Want to Be Happy? Be Grateful.

Since I’m in town for Thanksgiving, I joined my parents at their church on Sunday morning.  The pastor’s sermon was about the importance of gratitude and the freedom we can experience if we embrace an attitude of thankfulness in our daily lives.  He used a Benjamin Franklin quote that struck a chord with me.

“Contentment makes poor men rich.  Discontentment makes rich men poor.”

It’s so easy for me to get caught up in thinking about all the things I feel that my life lacks.  I know in my heart that this mindset isn’t right.  Focusing on what we don’t have and indulging in self-pity only pollutes ours minds and souls with negativity.  And to think, some of us spend our entire lives chasing all those “missing things”, believing happiness is on the other side of obtainment.  We’ve been brainwashed to believe the more we have, the happier we’ll be.  That falsity only leads us down a rabbithole of discontentment, and I’d venture to say that ceaseless yearning and quest to fill the void is what causes many of the challenges we face in our lives: health problems, addictions, broken relationships, etc.  Sometimes takes a gentle reminder to get back to where we ought to be.

One of my favorite TED Talks is by David Steindl-Rast.  He explains that availing ourselves to the opportunity of being grateful in every moment is the key to happiness.  I strongly encourage you to take 14 minutes out of your busy day to watch it.

Click HERE and be inspired.  You won’t regret it.

gratitude-quote-melody-beattie

 

Advertisements

ReThink: Holiday Shopping // PART II

Another Black Friday has come and passed.  I don’t know about you, but I refuse to shop on that day.   I hate going to the mall on a regular ol’ Saturday, so you will most definitely not catch me out and about on the wildest day of the retail year.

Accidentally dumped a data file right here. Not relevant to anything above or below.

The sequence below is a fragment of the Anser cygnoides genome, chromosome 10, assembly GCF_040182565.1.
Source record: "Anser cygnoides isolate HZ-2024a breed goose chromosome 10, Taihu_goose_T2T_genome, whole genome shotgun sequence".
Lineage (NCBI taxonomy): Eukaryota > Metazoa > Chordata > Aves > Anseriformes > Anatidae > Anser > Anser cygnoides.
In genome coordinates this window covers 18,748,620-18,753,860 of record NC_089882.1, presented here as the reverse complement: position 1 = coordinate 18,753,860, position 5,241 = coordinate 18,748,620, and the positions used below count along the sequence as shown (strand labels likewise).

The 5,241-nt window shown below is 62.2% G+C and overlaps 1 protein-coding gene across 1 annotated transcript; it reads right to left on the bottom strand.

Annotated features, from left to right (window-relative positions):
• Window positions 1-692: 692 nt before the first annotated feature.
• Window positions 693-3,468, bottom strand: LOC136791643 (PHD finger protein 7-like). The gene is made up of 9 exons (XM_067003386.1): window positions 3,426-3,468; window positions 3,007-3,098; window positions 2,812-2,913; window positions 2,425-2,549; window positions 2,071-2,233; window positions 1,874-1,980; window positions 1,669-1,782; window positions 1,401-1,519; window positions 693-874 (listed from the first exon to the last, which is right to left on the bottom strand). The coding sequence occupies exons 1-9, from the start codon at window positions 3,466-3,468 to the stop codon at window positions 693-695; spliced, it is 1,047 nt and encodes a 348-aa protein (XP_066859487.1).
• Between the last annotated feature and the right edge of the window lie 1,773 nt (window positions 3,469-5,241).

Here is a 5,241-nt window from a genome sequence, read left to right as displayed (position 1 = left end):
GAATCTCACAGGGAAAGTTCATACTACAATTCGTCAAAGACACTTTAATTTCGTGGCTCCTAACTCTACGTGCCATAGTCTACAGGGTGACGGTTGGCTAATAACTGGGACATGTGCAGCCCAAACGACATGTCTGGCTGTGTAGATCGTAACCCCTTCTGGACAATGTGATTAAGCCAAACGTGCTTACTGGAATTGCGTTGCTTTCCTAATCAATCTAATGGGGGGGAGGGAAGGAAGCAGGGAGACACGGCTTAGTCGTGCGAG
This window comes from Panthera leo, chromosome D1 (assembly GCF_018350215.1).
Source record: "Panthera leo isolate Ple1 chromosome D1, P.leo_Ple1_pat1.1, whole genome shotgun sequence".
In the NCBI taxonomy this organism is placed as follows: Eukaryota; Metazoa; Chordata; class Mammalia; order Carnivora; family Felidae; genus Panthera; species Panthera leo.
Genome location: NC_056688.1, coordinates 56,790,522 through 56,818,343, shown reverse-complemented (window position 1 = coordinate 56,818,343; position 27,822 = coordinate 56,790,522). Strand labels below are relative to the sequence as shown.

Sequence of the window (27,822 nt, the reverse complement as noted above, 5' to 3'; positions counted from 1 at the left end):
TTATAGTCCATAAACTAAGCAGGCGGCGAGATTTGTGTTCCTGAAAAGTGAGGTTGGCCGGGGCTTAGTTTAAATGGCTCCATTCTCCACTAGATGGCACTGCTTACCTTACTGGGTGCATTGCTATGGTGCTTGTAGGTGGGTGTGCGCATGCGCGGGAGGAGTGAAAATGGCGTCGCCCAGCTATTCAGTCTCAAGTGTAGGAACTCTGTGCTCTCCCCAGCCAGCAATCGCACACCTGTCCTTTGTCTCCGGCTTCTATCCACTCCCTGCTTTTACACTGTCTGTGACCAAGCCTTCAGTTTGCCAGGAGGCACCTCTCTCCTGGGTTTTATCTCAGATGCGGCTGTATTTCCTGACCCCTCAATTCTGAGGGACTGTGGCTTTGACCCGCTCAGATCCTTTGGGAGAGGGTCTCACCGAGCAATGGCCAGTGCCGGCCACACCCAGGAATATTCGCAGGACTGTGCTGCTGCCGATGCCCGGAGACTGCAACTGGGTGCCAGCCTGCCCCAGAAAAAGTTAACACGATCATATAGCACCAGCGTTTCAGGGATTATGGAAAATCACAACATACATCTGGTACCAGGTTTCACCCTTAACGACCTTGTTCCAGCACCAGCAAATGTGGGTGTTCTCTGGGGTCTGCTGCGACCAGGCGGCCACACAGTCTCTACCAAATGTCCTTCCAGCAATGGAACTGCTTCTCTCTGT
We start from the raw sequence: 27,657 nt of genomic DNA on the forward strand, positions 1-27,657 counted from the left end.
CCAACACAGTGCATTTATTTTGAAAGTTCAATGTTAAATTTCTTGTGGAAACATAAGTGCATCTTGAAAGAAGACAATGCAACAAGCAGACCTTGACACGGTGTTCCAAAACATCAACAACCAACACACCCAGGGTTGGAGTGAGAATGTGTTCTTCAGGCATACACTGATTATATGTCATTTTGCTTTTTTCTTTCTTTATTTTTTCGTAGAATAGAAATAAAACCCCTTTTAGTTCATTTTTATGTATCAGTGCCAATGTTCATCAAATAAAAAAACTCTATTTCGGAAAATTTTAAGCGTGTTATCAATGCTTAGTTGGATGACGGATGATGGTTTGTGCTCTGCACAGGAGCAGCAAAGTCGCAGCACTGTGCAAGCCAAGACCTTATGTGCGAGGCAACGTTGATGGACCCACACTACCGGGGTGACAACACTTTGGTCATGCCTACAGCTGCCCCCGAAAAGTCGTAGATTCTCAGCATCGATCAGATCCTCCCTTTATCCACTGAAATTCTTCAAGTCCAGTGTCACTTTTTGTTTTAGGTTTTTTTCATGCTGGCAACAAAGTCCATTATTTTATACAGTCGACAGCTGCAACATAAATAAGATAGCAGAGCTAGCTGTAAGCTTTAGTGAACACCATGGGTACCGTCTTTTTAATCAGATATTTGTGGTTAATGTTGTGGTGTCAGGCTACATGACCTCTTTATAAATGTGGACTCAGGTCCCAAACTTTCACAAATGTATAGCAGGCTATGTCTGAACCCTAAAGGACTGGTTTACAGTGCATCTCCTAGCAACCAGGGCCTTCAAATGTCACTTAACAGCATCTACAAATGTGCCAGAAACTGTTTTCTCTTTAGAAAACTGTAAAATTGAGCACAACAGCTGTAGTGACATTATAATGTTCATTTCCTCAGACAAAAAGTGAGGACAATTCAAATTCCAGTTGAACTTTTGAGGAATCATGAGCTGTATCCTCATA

I stood in my mother-in-law’s kitchen that morning, drinking a cup of coffee and watching the news channel cover the annual in-store fighting.  I felt sick to my stomach, and so disappointed in these supposedly domesticated adults behaving like feral animals, clawing at each other over TVs and Jedi Master Lightsabers. It’s beyond disheartening that these people had just spent the day before being thankful for everything they have in life, just to turn around and trample that gratitude, determined to buy all this stuff that no one really needs.

I refuse.

I refuse to be a part of a movement that is poisoning our society.  Consumerism consumes us.  When will we realize we are slaves to a monster?

I refuse to allow my mind to place so many items in the NEED category. This is definitely challenging for me.  Mitch and I were at Target the other day, and I found myself explaining to him that I really NEEDED that black felt hat. (What a boldface lie!)  I’m striving to really differentiate my wants and needs so that I don’t fall into the trap of mindless purchasing that I was once in.  An honest evaluation of our Wants vs. Needs can and should be done, not only during holiday season, but throughout the year.

I refuse to accept that Christmas is a time that Mitch and I will be broke because of all the shopping we have to do.  I’ve seen people post memes online about this sort of thing and it makes me so sad.  It really doesn’t have to be this way, and it shouldn’t.

I refuse to let materialism trump love, family, and all the other things that really matter more.  I love giving gifts, and there are so many cool gift options out there, but I think we need to be more thoughtful about our purchases, and realize that there are other ways to spread love and holiday cheer.  (This might be a good topic for another blog.)